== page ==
(Public News Service) It's the chance of a lifetime for a local business to get international exposure - but it's also a lot of hard work. Today, buyers from China, Japan, Korea and Mexico are in Seattle to taste the wares of 44 specialty food companies and wineries from around the state. The goal is to start building relationships that will be profitable for both the company and the foreign importer.
The Washington Department of Agriculture sponsors these trade-building meetings. Julie Johnson, the department's international marketing export development lead, said the list showcases the diversity of local products.
"We have frozen berry companies; we have confection companies and a company that does pickles; organic applesauce; seasonings - and then wine. It's a really wide variety," Johnson said.
Every company sets up a table, explained Johnson, and buyers spend about 20 minutes with each of them, tasting the products and talking about what they're looking for.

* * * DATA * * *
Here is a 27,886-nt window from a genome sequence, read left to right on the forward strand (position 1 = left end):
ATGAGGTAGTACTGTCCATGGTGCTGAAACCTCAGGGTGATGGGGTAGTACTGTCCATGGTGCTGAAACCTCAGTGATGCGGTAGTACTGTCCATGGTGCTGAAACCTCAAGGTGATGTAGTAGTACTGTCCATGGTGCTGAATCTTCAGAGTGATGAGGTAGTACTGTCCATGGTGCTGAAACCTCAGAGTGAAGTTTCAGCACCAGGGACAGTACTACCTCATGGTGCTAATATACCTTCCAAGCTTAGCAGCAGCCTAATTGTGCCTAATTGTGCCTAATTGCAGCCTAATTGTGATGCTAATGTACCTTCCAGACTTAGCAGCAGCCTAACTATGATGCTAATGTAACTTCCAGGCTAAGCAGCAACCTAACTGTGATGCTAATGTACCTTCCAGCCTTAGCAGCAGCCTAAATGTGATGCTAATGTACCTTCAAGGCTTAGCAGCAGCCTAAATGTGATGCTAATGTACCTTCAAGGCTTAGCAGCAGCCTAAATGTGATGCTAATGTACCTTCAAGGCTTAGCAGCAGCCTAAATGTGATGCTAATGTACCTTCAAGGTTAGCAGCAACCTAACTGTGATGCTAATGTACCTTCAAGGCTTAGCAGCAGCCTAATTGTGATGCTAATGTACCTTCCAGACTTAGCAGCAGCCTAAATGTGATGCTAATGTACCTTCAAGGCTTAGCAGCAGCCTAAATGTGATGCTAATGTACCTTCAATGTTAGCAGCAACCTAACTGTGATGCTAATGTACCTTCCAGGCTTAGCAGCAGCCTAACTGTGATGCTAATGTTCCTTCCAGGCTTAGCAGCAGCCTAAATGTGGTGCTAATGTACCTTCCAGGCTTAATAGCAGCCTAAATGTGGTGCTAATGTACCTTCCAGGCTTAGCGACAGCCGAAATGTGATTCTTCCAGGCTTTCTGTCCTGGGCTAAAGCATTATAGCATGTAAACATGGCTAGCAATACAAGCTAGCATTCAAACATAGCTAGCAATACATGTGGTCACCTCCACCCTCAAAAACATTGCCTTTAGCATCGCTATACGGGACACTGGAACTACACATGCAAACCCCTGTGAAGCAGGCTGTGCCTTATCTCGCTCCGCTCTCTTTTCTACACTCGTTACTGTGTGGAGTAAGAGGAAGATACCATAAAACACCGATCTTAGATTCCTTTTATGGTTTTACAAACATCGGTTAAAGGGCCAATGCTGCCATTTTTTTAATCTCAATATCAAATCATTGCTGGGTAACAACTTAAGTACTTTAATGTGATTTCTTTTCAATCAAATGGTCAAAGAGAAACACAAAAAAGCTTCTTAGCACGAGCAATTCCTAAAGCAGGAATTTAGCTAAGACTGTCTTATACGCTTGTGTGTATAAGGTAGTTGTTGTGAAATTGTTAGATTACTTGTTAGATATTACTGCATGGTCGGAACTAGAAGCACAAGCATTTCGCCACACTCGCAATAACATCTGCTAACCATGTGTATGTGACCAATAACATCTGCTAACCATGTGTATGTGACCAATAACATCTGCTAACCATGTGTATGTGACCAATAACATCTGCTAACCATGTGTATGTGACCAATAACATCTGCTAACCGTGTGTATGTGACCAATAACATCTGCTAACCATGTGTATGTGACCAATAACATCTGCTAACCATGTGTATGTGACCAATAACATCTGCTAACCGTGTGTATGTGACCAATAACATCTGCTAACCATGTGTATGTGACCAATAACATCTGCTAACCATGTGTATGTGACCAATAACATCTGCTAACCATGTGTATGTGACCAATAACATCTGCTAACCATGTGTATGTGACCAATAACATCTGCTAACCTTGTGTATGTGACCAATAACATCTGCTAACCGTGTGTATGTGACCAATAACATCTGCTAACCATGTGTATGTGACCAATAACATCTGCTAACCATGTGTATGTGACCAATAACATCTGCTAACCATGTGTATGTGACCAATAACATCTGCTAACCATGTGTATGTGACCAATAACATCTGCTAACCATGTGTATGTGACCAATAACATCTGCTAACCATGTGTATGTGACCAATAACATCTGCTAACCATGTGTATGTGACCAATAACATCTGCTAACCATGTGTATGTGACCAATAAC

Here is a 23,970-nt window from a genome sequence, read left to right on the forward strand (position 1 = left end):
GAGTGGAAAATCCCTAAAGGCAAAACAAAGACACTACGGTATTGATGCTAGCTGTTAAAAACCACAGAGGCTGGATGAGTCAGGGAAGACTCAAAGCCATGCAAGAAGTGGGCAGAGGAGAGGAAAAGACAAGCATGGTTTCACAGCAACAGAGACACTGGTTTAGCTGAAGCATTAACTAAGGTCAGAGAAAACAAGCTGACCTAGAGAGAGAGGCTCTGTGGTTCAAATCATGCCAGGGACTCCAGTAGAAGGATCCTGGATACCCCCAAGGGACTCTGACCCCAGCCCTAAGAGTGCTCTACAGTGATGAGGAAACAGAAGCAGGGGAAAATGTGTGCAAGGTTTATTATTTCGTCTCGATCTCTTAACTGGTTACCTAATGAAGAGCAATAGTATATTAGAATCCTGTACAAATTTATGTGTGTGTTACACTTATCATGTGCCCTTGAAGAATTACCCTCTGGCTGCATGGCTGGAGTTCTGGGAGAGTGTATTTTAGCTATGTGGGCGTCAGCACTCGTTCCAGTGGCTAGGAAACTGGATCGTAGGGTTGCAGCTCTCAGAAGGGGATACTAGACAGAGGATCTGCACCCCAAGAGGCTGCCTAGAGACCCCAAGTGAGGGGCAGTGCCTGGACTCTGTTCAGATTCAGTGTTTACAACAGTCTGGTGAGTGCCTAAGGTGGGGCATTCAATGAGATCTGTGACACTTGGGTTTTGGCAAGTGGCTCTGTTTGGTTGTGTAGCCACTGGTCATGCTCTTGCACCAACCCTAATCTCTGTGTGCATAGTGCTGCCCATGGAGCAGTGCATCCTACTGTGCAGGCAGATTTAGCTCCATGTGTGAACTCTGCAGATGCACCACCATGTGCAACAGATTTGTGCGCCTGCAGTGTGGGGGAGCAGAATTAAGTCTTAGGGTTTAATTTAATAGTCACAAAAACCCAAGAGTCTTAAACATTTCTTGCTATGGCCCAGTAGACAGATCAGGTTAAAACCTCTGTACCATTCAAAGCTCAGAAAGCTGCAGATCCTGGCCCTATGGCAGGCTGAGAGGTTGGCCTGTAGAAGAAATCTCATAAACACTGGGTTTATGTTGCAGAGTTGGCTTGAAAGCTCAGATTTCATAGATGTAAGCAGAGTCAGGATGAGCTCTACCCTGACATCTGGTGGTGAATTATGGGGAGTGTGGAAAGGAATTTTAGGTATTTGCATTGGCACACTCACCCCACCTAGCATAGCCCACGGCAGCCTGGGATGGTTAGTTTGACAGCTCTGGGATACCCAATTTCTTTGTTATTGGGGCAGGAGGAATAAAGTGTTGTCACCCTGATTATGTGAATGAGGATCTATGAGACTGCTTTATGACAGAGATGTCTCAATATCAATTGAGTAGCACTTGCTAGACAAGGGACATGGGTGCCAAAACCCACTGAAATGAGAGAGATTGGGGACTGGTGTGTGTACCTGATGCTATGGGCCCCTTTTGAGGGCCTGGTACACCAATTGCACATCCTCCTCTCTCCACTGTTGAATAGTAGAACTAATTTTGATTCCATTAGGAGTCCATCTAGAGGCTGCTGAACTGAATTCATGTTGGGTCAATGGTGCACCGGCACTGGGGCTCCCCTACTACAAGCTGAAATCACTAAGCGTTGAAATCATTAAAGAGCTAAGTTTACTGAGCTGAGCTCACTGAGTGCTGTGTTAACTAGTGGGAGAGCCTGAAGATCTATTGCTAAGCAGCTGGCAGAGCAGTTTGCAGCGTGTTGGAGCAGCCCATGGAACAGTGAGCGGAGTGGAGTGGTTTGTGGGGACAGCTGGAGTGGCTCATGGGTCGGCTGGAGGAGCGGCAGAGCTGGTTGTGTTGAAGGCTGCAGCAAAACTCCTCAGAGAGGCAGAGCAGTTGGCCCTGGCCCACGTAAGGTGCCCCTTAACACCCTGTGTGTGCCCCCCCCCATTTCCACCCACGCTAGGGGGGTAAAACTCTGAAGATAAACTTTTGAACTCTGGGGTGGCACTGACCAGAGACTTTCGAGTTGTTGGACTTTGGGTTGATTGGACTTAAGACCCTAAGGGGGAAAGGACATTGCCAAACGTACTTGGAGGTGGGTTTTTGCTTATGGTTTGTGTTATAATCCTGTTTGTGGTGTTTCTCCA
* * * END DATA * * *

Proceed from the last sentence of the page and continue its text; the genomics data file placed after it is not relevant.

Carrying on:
Milbrandt Vineyards in tiny Mattawa, Wash., now exports to Sweden and other countries as a result of these meetings. Co-owner Butch Milbrandt said his winery can sell plenty of wine in the U.S., but they want to build an international reputation. This week's tasting and hand-shakes are the start of a long process, Milbrandt said.
"The follow-up takes nearly two years - emailing back and forth, sending samples, negotiating pricing and shipping," Milbrandt explained. "It takes a long time; it's a long distance. If it wasn't for the support that we receive from the federal and state entities, it would be very, very difficult for us."
Milbrandt pointed to a number of resources for small to medium-sized businesses that want to export, and said the state Agriculture Department or Western United States Trade Association are good places to start.
Many of the companies in this week's meetings also attended export clinics held this spring by the Ag Department, to learn more about the markets they are pitching to. Johnson said their aim is to arrange a good match between buyer and seller.
"It's very exciting. It's all about the companies and the buyers building relationships. It may take several meetings for that to actually happen, but when a deal happens, it's very exciting," Johnson said.
Last year, the Agriculture Department estimated it helped more than 200 small businesses make international sales totaling $120 million.